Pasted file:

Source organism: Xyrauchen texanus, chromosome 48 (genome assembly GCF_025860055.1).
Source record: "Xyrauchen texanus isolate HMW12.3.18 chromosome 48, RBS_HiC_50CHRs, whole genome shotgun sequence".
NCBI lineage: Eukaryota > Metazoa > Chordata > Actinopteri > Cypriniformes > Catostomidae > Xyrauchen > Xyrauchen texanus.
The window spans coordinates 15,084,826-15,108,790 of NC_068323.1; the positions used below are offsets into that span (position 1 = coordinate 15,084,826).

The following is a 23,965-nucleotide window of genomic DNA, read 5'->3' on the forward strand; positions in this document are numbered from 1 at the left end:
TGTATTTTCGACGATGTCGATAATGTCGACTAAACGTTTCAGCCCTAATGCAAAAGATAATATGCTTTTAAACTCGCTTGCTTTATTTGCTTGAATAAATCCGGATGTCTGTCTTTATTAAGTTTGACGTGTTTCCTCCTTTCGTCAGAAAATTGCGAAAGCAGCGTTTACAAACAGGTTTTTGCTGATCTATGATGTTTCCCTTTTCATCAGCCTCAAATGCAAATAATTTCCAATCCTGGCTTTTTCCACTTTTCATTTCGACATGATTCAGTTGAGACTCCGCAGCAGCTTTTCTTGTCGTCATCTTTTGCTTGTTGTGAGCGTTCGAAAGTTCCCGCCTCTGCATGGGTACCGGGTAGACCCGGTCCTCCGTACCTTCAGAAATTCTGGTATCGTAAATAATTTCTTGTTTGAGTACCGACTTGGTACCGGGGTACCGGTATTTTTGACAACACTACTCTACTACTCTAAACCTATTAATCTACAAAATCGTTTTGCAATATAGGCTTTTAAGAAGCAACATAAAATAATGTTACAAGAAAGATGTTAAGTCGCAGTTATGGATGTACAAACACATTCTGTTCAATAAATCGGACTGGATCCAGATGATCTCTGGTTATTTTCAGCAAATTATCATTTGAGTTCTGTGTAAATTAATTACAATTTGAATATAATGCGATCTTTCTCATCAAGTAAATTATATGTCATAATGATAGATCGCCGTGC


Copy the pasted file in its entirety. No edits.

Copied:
Source organism: Xyrauchen texanus, chromosome 48 (genome assembly GCF_025860055.1).
Source record: "Xyrauchen texanus isolate HMW12.3.18 chromosome 48, RBS_HiC_50CHRs, whole genome shotgun sequence".
NCBI lineage: Eukaryota > Metazoa > Chordata > Actinopteri > Cypriniformes > Catostomidae > Xyrauchen > Xyrauchen texanus.
The window spans coordinates 15,084,826-15,108,790 of NC_068323.1; the positions used below are offsets into that span (position 1 = coordinate 15,084,826).

The following is a 23,965-nucleotide window of genomic DNA, read 5'->3' on the forward strand; positions in this document are numbered from 1 at the left end:
TGTATTTTCGACGATGTCGATAATGTCGACTAAACGTTTCAGCCCTAATGCAAAAGATAATATGCTTTTAAACTCGCTTGCTTTATTTGCTTGAATAAATCCGGATGTCTGTCTTTATTAAGTTTGACGTGTTTCCTCCTTTCGTCAGAAAATTGCGAAAGCAGCGTTTACAAACAGGTTTTTGCTGATCTATGATGTTTCCCTTTTCATCAGCCTCAAATGCAAATAATTTCCAATCCTGGCTTTTTCCACTTTTCATTTCGACATGATTCAGTTGAGACTCCGCAGCAGCTTTTCTTGTCGTCATCTTTTGCTTGTTGTGAGCGTTCGAAAGTTCCCGCCTCTGCATGGGTACCGGGTAGACCCGGTCCTCCGTACCTTCAGAAATTCTGGTATCGTAAATAATTTCTTGTTTGAGTACCGACTTGGTACCGGGGTACCGGTATTTTTGACAACACTACTCTACTACTCTAAACCTATTAATCTACAAAATCGTTTTGCAATATAGGCTTTTAAGAAGCAACATAAAATAATGTTACAAGAAAGATGTTAAGTCGCAGTTATGGATGTACAAACACATTCTGTTCAATAAATCGGACTGGATCCAGATGATCTCTGGTTATTTTCAGCAAATTATCATTTGAGTTCTGTGTAAATTAATTACAATTTGAATATAATGCGATCTTTCTCATCAAGTAAATTATATGTCATAATGATAGATCGCCGTGC